It is essentially those collateral postings that AIG had to do in 2008 that brought it to the brink and then over the edge.

GROSS: But, you know, it's really controversial now whether we should be bailing out the people who bought these credit-default swaps when they knew that it wasn't, like, legit insurance. They knew that it was different from what AIG did in the rest of its mainstream departments. So they knew it was a risk. So should we be bailing them out?

Ms. MORGENSON: Well, it was legitimate insurance - not the kind of insurance that you and I think of, but AIG had been writing this kind of insurance for a while. AIG was, as you know, might remember, a very high quality insurance company.

It had a AA credit rating after 2005, which is among the highest there. You know, AAA is the only one higher. And so it was apparently a solid company, and if it were willing to write this insurance, then you, as the debt-holder, would say wow, I'll take that.

I don't want to be on the hook for a risk that something that I own here in my portfolio is going to decline, especially if AIG is willing to write this insurance for me at a pretty low cost.

That's the really amazing thing, is that it was a very low-cost form of insurance. So AIG was taking a very big risk without really getting much in return.

Now my question, Terry, is why did we have to pay the counter-parties 100 cents on the dollar?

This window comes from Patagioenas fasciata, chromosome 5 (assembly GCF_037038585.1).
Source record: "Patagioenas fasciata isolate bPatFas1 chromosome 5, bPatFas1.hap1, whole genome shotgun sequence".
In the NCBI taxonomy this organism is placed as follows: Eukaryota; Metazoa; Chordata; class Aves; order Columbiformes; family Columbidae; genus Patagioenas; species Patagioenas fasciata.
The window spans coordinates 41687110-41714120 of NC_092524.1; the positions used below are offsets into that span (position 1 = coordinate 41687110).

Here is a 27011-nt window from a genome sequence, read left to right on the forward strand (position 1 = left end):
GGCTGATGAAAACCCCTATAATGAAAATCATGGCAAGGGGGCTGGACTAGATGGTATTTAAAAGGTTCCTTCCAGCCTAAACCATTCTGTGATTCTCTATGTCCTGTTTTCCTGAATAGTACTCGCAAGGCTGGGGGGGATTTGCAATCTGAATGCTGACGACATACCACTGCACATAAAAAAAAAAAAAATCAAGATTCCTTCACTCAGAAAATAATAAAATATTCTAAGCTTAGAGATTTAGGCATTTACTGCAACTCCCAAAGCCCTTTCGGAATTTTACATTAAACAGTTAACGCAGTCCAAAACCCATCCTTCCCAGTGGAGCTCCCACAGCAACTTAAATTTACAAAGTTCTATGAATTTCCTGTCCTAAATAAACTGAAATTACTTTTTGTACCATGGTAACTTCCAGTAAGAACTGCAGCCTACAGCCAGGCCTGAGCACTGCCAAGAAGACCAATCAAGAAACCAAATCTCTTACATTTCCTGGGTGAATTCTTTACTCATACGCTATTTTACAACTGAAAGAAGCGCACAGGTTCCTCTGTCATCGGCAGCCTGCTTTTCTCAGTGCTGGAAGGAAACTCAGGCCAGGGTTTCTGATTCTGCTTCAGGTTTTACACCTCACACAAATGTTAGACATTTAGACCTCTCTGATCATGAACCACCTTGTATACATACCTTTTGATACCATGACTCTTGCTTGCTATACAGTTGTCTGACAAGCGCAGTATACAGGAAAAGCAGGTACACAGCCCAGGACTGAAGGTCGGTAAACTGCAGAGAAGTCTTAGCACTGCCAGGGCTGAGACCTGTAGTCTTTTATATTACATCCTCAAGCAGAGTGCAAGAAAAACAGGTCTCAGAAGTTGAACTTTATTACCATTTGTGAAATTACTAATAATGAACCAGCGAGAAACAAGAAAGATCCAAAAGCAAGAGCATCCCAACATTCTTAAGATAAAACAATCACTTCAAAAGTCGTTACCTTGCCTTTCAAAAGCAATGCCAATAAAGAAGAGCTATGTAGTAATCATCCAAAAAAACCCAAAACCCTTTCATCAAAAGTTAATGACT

We all understand that, you know, the credit markets have collapsed. We all understand that mortgage securities are worth less than they were during the bubble and the mania. Everyone understands that these securities that were cobbled together by Wall Street and peddled around the world are worth less than they were when they were sold.

My question is the government is the negotiator here. Why didn't it require the counter-parties to take less than full value on the insurance contracts that they had struck with AIG? Why did they pay them out 100 cents on the dollar?

GROSS: What do you think the government would answer in response?

Ms. MORGENSON: Well, I've heard several sort of answers around this kind of theme, which is well, look, these were contracts that were struck, and we can't break the contracts. America is a, you know, rule-of-law country, and you know, we all observe contract law. It's extremely important.

And, of course, that is true. But I will say that if you are the United States government, since the taxpayers now own 80 percent, or almost 80 percent of AIG, if it were your money, wouldn't you be a tougher negotiator? And wouldn't you say look, we're holding the cards here.

We're the ones who are going to bail you out. We're going to bail you out, Goldman Sachs, Societe Generale, Deutsche Bank, Barclays, Merrill Lynch. We're here with the taxpayers' money. We have to be very scrupulous with the taxpayers' money.

Unless it's going to drive you into bankruptcy, we're going to require that you take a haircut on this payout.

GROSS: I guess what's making me angry hearing you say this, is that the people who got us into the mess and who've made our homes decrease in value, have made so many people lost their jobs because the economy is in complete collapse, they're getting 100 cents on the dollar back. They're getting their full investment back.